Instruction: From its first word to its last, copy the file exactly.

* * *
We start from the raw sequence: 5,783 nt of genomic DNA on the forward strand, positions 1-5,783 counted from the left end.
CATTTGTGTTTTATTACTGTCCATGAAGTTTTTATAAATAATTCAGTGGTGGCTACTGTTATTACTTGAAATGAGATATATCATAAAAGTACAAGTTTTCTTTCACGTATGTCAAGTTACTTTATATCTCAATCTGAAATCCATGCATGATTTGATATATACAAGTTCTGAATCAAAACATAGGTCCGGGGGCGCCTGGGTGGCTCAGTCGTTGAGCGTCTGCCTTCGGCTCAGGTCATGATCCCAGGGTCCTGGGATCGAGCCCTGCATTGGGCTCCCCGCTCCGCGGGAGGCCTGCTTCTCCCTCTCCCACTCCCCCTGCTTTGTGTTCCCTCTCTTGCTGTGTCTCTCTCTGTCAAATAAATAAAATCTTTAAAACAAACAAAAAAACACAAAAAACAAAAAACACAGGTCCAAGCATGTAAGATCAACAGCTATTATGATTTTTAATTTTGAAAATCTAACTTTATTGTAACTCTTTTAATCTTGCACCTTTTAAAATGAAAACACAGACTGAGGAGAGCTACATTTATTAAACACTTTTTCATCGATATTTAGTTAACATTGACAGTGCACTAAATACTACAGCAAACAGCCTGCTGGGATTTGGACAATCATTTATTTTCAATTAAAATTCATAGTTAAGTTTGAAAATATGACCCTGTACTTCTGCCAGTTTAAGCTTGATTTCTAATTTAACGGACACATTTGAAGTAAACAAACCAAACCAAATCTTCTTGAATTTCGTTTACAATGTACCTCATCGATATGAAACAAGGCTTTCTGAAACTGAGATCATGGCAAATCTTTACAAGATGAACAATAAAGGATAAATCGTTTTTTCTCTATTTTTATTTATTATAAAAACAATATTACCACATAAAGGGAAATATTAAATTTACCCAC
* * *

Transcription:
We start from the raw sequence: 5,783 nt of genomic DNA on the forward strand, positions 1-5,783 counted from the left end.
CATTTGTGTTTTATTACTGTCCATGAAGTTTTTATAAATAATTCAGTGGTGGCTACTGTTATTACTTGAAATGAGATATATCATAAAAGTACAAGTTTTCTTTCACGTATGTCAAGTTACTTTATATCTCAATCTGAAATCCATGCATGATTTGATATATACAAGTTCTGAATCAAAACATAGGTCCGGGGGCGCCTGGGTGGCTCAGTCGTTGAGCGTCTGCCTTCGGCTCAGGTCATGATCCCAGGGTCCTGGGATCGAGCCCTGCATTGGGCTCCCCGCTCCGCGGGAGGCCTGCTTCTCCCTCTCCCACTCCCCCTGCTTTGTGTTCCCTCTCTTGCTGTGTCTCTCTCTGTCAAATAAATAAAATCTTTAAAACAAACAAAAAAACACAAAAAACAAAAAACACAGGTCCAAGCATGTAAGATCAACAGCTATTATGATTTTTAATTTTGAAAATCTAACTTTATTGTAACTCTTTTAATCTTGCACCTTTTAAAATGAAAACACAGACTGAGGAGAGCTACATTTATTAAACACTTTTTCATCGATATTTAGTTAACATTGACAGTGCACTAAATACTACAGCAAACAGCCTGCTGGGATTTGGACAATCATTTATTTTCAATTAAAATTCATAGTTAAGTTTGAAAATATGACCCTGTACTTCTGCCAGTTTAAGCTTGATTTCTAATTTAACGGACACATTTGAAGTAAACAAACCAAACCAAATCTTCTTGAATTTCGTTTACAATGTACCTCATCGATATGAAACAAGGCTTTCTGAAACTGAGATCATGGCAAATCTTTACAAGATGAACAATAAAGGATAAATCGTTTTTTCTCTATTTTTATTTATTATAAAAACAATATTACCACATAAAGGGAAATATTAAATTTACCCAC